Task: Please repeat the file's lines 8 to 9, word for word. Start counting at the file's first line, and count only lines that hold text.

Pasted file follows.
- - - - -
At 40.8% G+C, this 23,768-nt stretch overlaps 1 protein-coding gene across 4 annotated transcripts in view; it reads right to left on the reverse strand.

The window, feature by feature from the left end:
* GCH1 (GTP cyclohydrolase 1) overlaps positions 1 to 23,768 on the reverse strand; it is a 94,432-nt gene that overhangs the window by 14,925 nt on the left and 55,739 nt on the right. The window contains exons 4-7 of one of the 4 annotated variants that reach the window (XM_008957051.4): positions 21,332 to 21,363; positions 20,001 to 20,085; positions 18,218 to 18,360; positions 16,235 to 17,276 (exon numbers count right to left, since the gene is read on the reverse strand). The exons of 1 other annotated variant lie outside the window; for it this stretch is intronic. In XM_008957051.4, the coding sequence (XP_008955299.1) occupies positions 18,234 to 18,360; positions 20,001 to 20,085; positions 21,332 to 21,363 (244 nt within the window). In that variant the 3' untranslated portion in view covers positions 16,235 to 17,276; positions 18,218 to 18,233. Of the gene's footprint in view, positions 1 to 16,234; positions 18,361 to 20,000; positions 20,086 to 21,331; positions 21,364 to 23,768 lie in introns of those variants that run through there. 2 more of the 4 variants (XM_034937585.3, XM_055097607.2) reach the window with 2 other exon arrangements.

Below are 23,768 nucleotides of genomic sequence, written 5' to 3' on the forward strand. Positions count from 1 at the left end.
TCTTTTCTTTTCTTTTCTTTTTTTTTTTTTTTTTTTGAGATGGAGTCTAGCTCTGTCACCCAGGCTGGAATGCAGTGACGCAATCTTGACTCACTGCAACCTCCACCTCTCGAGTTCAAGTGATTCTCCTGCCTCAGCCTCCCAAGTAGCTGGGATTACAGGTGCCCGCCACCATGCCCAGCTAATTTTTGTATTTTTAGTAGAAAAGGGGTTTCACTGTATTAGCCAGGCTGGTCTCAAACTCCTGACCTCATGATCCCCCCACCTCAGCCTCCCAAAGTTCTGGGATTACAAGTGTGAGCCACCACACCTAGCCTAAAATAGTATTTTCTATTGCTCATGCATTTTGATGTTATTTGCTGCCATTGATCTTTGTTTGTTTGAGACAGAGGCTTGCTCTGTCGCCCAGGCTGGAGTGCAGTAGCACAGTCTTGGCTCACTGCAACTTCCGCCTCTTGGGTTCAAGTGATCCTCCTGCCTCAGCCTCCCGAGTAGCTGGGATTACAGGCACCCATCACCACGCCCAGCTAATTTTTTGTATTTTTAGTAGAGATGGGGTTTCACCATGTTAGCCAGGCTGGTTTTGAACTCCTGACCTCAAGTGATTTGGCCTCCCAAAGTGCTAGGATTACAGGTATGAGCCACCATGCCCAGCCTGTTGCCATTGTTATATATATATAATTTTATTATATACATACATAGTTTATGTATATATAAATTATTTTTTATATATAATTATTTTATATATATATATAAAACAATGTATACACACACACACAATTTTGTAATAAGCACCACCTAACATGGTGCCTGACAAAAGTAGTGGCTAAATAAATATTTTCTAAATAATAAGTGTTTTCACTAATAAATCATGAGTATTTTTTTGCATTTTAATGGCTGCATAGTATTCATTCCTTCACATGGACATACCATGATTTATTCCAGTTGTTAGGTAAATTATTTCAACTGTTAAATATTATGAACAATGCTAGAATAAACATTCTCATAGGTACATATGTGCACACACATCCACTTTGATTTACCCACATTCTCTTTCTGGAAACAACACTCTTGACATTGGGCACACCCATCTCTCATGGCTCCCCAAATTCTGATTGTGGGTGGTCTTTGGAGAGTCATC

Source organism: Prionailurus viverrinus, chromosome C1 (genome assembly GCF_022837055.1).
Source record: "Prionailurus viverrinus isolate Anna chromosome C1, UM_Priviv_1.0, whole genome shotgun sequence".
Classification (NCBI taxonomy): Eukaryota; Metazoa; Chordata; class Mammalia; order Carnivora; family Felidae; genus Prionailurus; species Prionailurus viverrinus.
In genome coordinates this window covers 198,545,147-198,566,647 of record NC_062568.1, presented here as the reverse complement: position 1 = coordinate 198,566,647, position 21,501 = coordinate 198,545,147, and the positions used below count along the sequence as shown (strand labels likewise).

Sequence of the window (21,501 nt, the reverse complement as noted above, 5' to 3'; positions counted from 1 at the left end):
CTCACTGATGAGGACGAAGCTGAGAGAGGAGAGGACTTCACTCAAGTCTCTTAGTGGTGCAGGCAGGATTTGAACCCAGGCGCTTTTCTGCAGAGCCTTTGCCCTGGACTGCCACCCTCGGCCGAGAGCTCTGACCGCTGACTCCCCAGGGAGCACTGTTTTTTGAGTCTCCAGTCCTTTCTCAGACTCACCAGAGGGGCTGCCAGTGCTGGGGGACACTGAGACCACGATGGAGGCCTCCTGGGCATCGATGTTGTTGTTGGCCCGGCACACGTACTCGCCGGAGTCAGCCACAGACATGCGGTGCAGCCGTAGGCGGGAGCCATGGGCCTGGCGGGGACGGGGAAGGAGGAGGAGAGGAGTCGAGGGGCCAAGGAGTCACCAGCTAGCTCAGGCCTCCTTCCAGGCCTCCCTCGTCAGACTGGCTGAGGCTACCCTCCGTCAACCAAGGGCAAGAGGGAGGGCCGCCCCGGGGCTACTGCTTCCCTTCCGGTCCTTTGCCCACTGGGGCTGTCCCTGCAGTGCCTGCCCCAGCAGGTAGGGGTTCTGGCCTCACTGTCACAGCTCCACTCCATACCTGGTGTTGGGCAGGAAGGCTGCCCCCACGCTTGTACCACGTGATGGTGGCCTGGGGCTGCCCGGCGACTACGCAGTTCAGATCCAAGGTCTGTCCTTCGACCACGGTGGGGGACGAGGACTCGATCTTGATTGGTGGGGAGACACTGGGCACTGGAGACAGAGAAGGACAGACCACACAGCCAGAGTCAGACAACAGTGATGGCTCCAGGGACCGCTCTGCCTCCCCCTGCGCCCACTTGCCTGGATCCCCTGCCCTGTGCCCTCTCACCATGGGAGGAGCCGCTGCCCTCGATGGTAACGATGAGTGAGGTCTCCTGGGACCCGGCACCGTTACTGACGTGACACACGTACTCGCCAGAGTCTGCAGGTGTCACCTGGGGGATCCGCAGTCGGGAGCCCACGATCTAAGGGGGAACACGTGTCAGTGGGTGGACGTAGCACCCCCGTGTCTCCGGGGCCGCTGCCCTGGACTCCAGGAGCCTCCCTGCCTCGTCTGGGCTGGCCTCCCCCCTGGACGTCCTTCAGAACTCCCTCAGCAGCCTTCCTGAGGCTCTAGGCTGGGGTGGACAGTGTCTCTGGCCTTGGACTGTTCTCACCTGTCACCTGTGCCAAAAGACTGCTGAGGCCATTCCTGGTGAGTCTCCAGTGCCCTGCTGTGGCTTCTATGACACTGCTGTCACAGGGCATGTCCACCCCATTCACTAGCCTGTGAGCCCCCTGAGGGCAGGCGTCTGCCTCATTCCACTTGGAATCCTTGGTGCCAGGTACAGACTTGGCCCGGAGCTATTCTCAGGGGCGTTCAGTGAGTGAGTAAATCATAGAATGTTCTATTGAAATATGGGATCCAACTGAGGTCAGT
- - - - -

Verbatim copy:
Classification (NCBI taxonomy): Eukaryota; Metazoa; Chordata; class Mammalia; order Carnivora; family Felidae; genus Prionailurus; species Prionailurus viverrinus.
In genome coordinates this window covers 198,545,147-198,566,647 of record NC_062568.1, presented here as the reverse complement: position 1 = coordinate 198,566,647, position 21,501 = coordinate 198,545,147, and the positions used below count along the sequence as shown (strand labels likewise).